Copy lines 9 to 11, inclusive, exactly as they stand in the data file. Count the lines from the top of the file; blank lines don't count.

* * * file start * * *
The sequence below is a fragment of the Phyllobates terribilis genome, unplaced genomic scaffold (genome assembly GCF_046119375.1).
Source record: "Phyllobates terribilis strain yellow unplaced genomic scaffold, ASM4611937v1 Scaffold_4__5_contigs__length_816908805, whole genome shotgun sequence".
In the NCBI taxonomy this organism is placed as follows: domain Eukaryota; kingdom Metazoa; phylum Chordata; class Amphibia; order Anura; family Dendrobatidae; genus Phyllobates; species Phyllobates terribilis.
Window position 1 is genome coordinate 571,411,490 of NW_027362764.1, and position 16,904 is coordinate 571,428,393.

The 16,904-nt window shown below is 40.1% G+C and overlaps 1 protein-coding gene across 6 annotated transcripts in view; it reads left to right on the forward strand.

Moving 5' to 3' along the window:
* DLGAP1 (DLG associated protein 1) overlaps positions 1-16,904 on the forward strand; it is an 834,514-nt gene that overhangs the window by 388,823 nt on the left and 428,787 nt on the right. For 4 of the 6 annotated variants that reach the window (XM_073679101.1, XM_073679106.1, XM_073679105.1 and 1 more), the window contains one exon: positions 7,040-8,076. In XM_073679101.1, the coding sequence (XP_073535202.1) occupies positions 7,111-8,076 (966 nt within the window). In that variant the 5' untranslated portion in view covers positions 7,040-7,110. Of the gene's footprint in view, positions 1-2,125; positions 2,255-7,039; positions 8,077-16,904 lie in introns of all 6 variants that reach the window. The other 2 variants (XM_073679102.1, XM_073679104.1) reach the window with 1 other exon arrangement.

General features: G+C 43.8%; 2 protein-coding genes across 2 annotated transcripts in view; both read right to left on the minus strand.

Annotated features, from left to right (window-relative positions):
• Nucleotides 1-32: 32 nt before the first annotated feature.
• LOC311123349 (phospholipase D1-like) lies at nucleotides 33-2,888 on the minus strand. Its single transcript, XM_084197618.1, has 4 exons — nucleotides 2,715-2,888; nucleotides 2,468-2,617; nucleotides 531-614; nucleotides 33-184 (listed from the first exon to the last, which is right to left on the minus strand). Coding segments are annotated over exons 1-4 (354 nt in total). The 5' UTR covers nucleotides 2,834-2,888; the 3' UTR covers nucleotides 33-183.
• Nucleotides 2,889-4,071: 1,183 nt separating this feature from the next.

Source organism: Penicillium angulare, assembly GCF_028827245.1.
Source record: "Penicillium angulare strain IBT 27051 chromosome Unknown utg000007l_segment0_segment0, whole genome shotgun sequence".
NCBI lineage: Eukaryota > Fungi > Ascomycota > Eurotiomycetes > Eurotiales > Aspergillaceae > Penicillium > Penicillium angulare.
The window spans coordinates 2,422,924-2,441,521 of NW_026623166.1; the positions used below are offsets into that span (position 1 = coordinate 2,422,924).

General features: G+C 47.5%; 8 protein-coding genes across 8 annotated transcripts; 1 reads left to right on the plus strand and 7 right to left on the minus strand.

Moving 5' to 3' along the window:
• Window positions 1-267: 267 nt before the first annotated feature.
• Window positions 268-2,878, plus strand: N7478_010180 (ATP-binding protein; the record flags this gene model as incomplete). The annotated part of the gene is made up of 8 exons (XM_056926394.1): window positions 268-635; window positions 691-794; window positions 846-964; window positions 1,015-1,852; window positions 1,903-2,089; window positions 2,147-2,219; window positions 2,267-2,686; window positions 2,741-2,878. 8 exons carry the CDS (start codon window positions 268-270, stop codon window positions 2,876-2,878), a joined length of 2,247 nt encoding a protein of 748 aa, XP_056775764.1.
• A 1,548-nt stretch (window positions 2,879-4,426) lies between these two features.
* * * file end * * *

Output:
Annotated features, from left to right (window-relative positions):
• Nucleotides 1-32: 32 nt before the first annotated feature.
• LOC311123349 (phospholipase D1-like) lies at nucleotides 33-2,888 on the minus strand. Its single transcript, XM_084197618.1, has 4 exons — nucleotides 2,715-2,888; nucleotides 2,468-2,617; nucleotides 531-614; nucleotides 33-184 (listed from the first exon to the last, which is right to left on the minus strand). Coding segments are annotated over exons 1-4 (354 nt in total). The 5' UTR covers nucleotides 2,834-2,888; the 3' UTR covers nucleotides 33-183.